Tim Gonsalves

What To Do When Fear Creeps In: With Tim Gonsalves

One of the most common problems we encounter as humans is: “should we go with logic or should we trust our gut?” This applies double for leaders. And that doubt hurts them because they’re not really sure what to do. But as scary as it might seem, you should go with your hunches.  Don't let the fear get in your way.

Today a new guest comes to The Frame of Mind Coaching™ Podcast. His name is Tim Gonsalves and he is the National Youth Director at Alpha Canada, a global nonprofit organization that creates safe spaces for people to have conversations about life and faith.

In this episode, Tim tells me about a hunch that he has, but isn’t sure if he should follow it. He’s been thinking for a while on changing some things for the better and now he’s stuck in the middle, because a part of him wants to do it, while the other is afraid of this 'leap of faith' and wants to leave it as it is. So my advice for Tim is to follow his hunch, try to take a small step and turn a bunch of  “canoes” around instead of trying to move a whole “ship”. This will allow him to take a chance while thinking about the way he thinks.

Do you feel stuck? Are you afraid to take a leap of faith too? Do you have a challenge you’d like to discuss? Reach out! If there's any issue you want to talk about here on the podcast or privately, please send me an email:


Episode Transcript

[00:00:05] Kim Ades:
Hello, hello. This is Kim Ades, I'm the President and Founder of Frame of Mind Coaching™ and you have just joined The Frame of Mind Coaching™ Podcast, where we invite leaders from all over the world to come onto the show and get coached live and in person.  

Today it's my pleasure to introduce my guest. His name is Tim Gonsalves. Did I say it right? 

[00:00:24] Tim Gonsalves:
Nailed it. 

[00:00:25] Kim Ades:
Nailed it. He is the National Youth Director from an organization called Alpha Canada.

Tim, welcome.  

[00:00:34] Tim Gonsalves:
Thank you so much for having me. What an honor.  

[00:00:37] Kim Ades:
So what is Alpha Canada and what's your role as the National Youth Director? And to be honest, we can talk about that, but if you want to talk about anything else, I'm happy to do that too. 

[00:00:47] Tim Gonsalves:
[Laughs] Yeah, very cool. Well, Alpha is a global nonprofit in 90-100 different countries, and we work with the Church to help-- the Church creates safe spaces for people to have conversations about life and faith and God.  

And my role specifically is I oversee the youth department for our Canadian office and I help the Church engage young people in faith conversations, in a safe, inviting, hospitable way. And so I spend a lot of time working with other youth workers trying to create those spaces.  

[00:01:25] Kim Ades:
Okay. And tell me about how you have conversations with young people. Like, is it a place where people show up? Is it that you show up at church and then you sit at the pew and have a conversation?  

[00:01:36] Tim Gonsalves:

[00:01:36] Kim Ades:
Is it a Zoom conversation? How does it work?  

[00:01:40] Tim Gonsalves:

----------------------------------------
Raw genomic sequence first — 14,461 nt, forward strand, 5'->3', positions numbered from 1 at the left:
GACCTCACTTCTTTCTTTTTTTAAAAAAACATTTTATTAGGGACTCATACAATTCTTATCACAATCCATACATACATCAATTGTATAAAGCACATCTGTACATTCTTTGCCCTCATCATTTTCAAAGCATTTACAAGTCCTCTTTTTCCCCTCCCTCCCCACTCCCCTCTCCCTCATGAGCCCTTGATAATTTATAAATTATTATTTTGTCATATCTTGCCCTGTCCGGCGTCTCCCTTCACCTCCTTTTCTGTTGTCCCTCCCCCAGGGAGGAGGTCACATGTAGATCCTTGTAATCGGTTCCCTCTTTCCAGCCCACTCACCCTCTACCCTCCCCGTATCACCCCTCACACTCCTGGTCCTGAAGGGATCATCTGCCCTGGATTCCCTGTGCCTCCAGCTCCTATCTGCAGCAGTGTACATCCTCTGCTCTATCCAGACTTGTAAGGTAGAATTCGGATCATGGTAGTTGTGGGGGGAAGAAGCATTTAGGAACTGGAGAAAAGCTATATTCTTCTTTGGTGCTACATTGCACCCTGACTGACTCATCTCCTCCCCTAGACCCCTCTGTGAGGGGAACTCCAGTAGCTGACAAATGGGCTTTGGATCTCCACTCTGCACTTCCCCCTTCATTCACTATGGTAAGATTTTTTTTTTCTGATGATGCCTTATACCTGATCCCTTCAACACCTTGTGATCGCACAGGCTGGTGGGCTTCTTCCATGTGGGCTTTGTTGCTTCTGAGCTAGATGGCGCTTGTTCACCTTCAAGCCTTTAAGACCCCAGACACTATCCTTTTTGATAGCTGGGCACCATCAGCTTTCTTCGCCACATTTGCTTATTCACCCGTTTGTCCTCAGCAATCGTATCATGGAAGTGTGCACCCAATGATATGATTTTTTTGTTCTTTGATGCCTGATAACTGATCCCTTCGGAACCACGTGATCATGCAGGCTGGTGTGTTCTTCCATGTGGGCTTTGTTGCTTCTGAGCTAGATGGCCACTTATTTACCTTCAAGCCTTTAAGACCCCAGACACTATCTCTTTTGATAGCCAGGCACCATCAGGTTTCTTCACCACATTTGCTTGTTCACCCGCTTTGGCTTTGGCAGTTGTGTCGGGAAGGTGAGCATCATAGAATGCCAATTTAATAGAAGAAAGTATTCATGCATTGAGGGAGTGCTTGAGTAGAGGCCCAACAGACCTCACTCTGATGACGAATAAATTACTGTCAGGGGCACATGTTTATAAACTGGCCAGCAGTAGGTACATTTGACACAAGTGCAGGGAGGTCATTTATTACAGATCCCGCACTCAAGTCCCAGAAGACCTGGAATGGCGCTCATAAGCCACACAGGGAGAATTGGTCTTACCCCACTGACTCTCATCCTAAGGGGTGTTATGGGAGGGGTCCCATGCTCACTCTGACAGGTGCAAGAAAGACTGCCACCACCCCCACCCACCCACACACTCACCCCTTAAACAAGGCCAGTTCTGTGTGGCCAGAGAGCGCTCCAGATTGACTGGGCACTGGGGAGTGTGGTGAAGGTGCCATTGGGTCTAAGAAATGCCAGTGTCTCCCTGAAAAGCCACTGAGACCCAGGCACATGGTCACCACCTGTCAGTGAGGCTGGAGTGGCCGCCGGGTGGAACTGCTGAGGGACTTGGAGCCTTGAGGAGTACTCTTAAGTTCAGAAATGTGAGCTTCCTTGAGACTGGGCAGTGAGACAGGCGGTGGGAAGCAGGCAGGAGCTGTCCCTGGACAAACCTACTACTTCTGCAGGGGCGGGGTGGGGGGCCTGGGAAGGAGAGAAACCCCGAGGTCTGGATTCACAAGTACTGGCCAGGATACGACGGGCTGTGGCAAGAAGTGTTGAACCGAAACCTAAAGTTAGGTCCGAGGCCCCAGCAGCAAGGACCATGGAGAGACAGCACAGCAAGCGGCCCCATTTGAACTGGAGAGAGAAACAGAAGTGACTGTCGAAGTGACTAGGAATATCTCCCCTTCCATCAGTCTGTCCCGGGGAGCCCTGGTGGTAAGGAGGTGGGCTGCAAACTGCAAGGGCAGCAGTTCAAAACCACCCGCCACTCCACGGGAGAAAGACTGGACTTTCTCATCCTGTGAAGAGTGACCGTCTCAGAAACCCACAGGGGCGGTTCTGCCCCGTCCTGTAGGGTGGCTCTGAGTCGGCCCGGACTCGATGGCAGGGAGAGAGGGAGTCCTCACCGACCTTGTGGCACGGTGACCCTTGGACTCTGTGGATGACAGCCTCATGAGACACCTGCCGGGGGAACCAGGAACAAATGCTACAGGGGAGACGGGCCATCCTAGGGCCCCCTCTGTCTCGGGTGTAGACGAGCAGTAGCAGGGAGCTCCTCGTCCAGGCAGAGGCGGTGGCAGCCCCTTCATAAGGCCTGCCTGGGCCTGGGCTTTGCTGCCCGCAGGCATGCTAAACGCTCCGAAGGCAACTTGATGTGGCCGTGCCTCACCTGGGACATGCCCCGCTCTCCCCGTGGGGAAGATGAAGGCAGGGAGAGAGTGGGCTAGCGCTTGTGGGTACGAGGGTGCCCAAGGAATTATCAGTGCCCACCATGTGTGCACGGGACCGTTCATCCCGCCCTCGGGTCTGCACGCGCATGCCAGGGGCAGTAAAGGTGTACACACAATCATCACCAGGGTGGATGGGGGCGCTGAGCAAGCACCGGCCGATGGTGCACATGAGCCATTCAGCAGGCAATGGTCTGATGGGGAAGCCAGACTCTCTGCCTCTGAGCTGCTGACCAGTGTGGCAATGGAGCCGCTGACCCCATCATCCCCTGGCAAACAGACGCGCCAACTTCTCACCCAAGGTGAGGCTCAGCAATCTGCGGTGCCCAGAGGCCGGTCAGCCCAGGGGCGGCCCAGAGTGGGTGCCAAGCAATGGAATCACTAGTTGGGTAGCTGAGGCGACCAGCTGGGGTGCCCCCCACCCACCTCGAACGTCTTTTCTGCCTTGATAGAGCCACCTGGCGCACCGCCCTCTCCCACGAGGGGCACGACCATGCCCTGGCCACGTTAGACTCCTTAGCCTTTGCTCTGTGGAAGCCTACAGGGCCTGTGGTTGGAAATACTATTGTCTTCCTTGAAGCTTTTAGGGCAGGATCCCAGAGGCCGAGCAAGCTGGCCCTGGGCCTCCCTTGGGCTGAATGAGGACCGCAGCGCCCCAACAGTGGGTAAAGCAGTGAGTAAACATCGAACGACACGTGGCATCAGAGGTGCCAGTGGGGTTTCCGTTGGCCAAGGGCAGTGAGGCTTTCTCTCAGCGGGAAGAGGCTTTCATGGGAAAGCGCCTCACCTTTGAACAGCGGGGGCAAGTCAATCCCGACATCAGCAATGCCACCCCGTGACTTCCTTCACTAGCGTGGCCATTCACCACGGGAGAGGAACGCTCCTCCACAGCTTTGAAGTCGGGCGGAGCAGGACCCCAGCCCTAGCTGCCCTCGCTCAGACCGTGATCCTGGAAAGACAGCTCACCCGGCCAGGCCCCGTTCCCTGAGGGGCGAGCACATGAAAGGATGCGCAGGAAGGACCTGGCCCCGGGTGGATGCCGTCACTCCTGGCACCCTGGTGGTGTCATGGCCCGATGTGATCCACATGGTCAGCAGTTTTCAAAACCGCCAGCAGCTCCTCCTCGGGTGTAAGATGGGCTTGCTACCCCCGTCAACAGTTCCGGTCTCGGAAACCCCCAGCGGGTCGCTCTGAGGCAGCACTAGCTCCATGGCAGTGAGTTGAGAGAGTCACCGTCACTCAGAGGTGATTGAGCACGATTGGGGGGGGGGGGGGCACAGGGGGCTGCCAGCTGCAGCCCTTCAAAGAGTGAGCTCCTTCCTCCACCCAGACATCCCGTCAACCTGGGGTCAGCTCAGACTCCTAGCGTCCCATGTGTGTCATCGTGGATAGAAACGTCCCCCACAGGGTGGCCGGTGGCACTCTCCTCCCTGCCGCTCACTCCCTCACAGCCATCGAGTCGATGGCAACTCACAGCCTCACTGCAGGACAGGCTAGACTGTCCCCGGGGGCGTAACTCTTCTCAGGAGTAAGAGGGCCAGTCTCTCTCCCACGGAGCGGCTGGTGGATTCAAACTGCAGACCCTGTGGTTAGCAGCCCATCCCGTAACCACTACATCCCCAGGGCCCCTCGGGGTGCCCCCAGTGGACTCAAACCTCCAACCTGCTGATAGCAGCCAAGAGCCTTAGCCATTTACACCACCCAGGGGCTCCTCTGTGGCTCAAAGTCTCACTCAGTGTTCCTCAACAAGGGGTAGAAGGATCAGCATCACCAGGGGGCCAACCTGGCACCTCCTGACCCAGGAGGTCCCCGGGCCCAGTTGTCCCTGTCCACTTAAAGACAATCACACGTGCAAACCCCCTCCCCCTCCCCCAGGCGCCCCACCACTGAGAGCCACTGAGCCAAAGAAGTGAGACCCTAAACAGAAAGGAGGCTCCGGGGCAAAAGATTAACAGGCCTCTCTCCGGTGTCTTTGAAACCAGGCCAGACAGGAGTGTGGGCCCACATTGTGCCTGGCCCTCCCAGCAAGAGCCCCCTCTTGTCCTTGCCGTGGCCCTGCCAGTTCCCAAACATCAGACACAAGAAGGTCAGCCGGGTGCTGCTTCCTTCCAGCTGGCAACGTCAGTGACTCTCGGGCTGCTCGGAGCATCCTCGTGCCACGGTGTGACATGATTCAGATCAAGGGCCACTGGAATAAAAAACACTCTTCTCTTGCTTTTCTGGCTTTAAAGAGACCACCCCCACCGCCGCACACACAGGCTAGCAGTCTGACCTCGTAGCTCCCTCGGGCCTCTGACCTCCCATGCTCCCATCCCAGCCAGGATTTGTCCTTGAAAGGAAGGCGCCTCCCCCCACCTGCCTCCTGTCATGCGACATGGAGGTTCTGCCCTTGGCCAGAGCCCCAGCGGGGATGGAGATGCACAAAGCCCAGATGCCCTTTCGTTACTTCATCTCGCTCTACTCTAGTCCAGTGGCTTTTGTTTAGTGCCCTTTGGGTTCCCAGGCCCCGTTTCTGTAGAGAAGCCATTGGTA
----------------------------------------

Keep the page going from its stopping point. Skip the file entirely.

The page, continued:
Totally. Yeah. Well, with COVID, I mean, a lot has shifted, but even before that, we were starting to see a huge trend in kind of third space conversations, you know? Coffee shops, basements, even in schools and, particularly in my role, we are seeing young people kind of just create these spaces organically. 

And so what we do is we just try to provide some resources that help students have discussion questions and have a bit of content. But ultimately we just want to put the tools in the hands of students to actually engage in those conversations confidently.  

[00:02:15] Kim Ades:
Okay. And are you saying, I just want to understand one more step. 

[00:02:18] Tim Gonsalves:

[00:02:19] Kim Ades:
Are you saying like, you have-- you're the National Youth Leader, but you have the Youth Leaders and, let's say, different schools who strike up those conversations. 

[00:02:28] Tim Gonsalves:
Not quite, you know, it's kind of more B2B to C in the sense that we help the Church train and equip students to have these conversations. 

[00:02:37] Kim Ades:

[00:02:37] Tim Gonsalves:
And so what my work is is actually just serving the Church across the country, all different faith traditions. And so I do training for youth workers and then they in turn, train their students. 

[00:02:51] Kim Ades:
Got it. Okay. I understand the picture. I'm glad I asked all those intimate details. 

[00:02:57] Tim Gonsalves:

[00:02:57] Kim Ades:
Okay. So how long have you been with this organization?  

[00:03:00] Tim Gonsalves:
Yeah, it'll be five years in September.  

[00:03:04] Kim Ades:
Okay. Got it. So what do you want to talk about today? Is it a personal challenge or a professional challenge?  

[00:03:11] Tim Gonsalves:
Yeah. You know, I think it's a mixture of both. In light of COVID, my theory at least is I think a lot of things have been expedited. The inevitable has been expedited and in my industry specifically, I think that we're on the verge of seeing a significant shift when it comes to innovation and creativity and particularly around the coming generation with gen Z specifically.